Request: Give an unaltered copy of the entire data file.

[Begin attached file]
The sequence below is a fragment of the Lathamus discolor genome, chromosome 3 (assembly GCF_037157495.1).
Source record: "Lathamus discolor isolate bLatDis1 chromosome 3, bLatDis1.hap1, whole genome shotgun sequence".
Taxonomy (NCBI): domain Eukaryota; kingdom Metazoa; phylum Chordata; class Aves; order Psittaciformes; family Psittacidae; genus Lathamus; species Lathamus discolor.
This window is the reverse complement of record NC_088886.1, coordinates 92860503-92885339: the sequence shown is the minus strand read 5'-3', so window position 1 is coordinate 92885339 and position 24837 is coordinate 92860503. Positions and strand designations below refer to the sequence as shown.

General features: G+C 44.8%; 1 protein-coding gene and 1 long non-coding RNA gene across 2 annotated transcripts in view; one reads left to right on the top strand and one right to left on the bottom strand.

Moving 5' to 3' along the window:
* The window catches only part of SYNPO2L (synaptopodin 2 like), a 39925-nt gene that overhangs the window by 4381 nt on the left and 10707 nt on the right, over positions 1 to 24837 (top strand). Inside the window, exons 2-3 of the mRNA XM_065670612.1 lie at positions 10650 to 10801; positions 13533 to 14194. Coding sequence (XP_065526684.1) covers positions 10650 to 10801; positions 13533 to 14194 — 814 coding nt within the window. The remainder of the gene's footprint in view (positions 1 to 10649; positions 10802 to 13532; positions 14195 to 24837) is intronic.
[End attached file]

The sequence below is a fragment of the Lathamus discolor genome, chromosome 3 (assembly GCF_037157495.1).
Source record: "Lathamus discolor isolate bLatDis1 chromosome 3, bLatDis1.hap1, whole genome shotgun sequence".
Taxonomy (NCBI): domain Eukaryota; kingdom Metazoa; phylum Chordata; class Aves; order Psittaciformes; family Psittacidae; genus Lathamus; species Lathamus discolor.
This window is the reverse complement of record NC_088886.1, coordinates 92860503-92885339: the sequence shown is the minus strand read 5'-3', so window position 1 is coordinate 92885339 and position 24837 is coordinate 92860503. Positions and strand designations below refer to the sequence as shown.

General features: G+C 44.8%; 1 protein-coding gene and 1 long non-coding RNA gene across 2 annotated transcripts in view; one reads left to right on the top strand and one right to left on the bottom strand.

Moving 5' to 3' along the window:
* The window catches only part of SYNPO2L (synaptopodin 2 like), a 39925-nt gene that overhangs the window by 4381 nt on the left and 10707 nt on the right, over positions 1 to 24837 (top strand). Inside the window, exons 2-3 of the mRNA XM_065670612.1 lie at positions 10650 to 10801; positions 13533 to 14194. Coding sequence (XP_065526684.1) covers positions 10650 to 10801; positions 13533 to 14194 — 814 coding nt within the window. The remainder of the gene's footprint in view (positions 1 to 10649; positions 10802 to 13532; positions 14195 to 24837) is intronic.